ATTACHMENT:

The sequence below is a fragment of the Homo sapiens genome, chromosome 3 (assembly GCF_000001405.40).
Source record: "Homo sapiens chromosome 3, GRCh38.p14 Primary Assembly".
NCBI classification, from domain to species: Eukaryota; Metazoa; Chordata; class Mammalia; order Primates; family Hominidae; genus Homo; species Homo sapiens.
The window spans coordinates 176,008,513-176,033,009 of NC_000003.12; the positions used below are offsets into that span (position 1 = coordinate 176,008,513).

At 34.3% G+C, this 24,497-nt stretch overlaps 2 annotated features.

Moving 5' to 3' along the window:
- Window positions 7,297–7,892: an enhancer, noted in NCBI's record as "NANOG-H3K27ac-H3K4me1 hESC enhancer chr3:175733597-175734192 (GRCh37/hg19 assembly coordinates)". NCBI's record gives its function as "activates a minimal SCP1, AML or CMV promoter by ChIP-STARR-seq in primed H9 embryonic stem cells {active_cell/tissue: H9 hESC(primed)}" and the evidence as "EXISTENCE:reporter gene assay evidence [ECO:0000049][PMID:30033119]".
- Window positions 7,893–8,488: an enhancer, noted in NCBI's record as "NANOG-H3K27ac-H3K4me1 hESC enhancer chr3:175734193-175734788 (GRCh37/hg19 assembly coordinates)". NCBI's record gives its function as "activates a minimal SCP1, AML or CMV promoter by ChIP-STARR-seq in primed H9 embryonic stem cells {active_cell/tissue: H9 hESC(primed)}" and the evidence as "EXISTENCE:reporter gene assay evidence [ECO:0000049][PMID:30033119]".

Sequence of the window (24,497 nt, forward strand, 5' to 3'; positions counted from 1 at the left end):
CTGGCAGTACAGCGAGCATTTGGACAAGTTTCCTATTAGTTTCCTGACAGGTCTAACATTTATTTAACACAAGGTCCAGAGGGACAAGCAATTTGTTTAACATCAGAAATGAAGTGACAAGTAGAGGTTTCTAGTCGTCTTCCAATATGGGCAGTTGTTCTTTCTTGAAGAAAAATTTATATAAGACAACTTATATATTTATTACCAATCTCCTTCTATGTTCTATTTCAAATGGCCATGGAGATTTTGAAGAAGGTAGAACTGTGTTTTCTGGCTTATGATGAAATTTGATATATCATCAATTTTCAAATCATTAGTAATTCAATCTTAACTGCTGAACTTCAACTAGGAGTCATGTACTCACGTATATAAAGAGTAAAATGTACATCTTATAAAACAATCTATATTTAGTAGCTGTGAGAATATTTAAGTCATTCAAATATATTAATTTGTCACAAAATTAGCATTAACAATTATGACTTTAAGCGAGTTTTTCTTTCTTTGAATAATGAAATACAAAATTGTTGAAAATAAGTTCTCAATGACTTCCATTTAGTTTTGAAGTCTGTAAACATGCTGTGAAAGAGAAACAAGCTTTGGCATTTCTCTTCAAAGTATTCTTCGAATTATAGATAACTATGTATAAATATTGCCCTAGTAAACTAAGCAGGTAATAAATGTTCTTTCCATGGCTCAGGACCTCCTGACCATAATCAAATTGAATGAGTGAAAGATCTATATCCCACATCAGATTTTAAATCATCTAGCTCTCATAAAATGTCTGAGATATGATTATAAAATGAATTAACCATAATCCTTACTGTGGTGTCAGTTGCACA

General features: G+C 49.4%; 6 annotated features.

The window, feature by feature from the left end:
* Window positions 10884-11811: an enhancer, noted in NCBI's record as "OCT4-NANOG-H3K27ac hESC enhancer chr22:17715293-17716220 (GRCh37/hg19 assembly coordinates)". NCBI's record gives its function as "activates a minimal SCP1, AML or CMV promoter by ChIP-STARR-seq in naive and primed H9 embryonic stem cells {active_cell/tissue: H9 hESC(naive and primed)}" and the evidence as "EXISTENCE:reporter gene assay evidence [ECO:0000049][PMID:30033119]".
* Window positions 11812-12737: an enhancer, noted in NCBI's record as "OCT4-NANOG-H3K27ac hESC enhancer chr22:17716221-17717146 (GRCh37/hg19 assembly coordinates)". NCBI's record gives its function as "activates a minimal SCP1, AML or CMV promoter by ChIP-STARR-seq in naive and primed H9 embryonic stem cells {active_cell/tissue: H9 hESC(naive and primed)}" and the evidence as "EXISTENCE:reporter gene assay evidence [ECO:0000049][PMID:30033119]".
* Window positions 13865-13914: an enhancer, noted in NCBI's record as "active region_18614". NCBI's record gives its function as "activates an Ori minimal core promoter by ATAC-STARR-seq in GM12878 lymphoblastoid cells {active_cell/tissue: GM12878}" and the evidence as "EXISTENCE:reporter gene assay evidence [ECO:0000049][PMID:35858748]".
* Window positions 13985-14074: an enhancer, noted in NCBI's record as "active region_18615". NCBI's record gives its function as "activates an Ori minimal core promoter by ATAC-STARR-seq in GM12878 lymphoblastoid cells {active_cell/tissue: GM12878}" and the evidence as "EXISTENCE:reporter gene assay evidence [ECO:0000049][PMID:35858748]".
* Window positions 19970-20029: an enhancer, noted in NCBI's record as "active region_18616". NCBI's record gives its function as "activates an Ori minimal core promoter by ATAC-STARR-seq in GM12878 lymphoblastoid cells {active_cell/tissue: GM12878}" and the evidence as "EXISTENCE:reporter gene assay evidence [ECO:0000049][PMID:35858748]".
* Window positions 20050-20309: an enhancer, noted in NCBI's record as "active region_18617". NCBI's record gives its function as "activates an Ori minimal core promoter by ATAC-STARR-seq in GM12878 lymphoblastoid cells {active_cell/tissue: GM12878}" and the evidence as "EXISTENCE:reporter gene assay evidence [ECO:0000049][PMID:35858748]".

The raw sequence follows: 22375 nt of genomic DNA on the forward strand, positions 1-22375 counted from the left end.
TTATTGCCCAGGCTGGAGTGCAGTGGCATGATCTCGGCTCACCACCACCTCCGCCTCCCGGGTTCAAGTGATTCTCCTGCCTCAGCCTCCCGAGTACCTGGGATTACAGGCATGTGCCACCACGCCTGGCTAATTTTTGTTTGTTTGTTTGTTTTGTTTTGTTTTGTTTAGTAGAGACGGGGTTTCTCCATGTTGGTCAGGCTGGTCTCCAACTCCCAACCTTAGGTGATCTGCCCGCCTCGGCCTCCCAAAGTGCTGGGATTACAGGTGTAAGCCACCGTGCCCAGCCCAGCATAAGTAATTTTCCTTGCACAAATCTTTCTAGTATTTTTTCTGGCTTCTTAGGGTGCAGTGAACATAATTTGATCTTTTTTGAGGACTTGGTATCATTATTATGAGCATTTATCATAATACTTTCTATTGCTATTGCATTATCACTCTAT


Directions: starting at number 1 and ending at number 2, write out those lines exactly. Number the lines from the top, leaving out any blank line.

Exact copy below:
The sequence below is a fragment of the Homo sapiens genome, chromosome 3 (assembly GCF_000001405.40).
Source record: "Homo sapiens chromosome 3, GRCh38.p14 Primary Assembly".